Freight volumes stagnated in July with volumes growing by 0.2 per cent worldwide, with large increases in Africa not being able to make up for slowdowns in countries including China, according to Airports Council International (ACI).
In Africa, freight increased by 15.8 per cent year-on-year (YOY) in July, but the Middle East fell by 0.9 per cent in the same month. Asia Pacific saw no growth while Latin America-Caribbean and North America both saw increases of 0.1 per cent and Europe was up by 0.3 per cent. ACI says China and oil producing nations have suffered slowdowns, which has affected hubs in Asia.
ACI says: “The strong correlation between changes in airfreight volumes and the business cycle coupled with the fact that a high concentration of the world’s major airfreight hubs are located in the Asia Pacific region has inevitably resulted in a slowdown.”
Hong Kong International Airport is one of the airports suffering from a weak July. It saw cargo volumes fall by 1.9 per cent YOY to 363,000 tonnes in July, which the airport says is because of falling transshipments, exports and cargo throughput to and from China, Taiwan and Europe underperforming.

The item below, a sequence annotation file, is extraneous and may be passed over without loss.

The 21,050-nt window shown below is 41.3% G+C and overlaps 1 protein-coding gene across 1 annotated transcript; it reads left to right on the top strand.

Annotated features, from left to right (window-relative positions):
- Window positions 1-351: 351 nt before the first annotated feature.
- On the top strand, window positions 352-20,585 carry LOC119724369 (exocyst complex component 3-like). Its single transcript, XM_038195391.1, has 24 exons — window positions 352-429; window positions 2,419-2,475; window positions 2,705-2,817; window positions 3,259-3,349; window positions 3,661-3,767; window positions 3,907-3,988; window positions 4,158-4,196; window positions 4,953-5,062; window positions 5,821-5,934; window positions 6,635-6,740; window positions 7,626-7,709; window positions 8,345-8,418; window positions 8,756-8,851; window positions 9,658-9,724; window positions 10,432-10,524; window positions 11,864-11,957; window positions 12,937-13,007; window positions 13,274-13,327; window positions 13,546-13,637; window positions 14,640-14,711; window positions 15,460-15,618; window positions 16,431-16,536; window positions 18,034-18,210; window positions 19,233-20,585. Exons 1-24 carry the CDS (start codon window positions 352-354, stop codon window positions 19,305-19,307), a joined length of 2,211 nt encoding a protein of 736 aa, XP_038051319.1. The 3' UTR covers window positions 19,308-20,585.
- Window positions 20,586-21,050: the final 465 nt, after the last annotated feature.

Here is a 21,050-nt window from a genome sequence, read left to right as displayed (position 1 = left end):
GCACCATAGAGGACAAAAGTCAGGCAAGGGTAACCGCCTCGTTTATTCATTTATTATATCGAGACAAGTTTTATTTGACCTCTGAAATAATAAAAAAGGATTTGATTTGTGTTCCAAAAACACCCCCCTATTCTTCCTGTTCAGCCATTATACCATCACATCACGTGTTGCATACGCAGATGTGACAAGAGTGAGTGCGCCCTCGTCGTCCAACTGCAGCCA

ACI says North America has been mixed, with Memphis International Airport, a FedEx hub and Louisville International Airport, a UPS base, have seen growth, while Anchorage Ted Stevens International Airport and Miami International Airport have both declined.
In July, Memphis saw a YOY increase of 2.5 per cent to 364,224 tonnes. ACI says Louisville saw a YOY increase of 4.2 per cent but the airport did not have any tonnage figures available. Miami saw freight fall by 2.3 per cent in July to 169,553 tonnes.ACI says Anchorage saw freight fell by 5.6 per cent but the airport did not have any figures tonnage available.
The year-to-date figures have been more positive, worldwide freight was up by 2.9 per cent. Africa saw the largest increase, up by 11.5 per cent, followed by the Middle East, at 7.2 per cent. North America was up by 4.3 per cent while Asia Pacific saw an increase of 2.4 per cent. Latin America-Caribbean was up by 0.8 per cent while Europe saw the smallest increase, up by 0.5 per cent.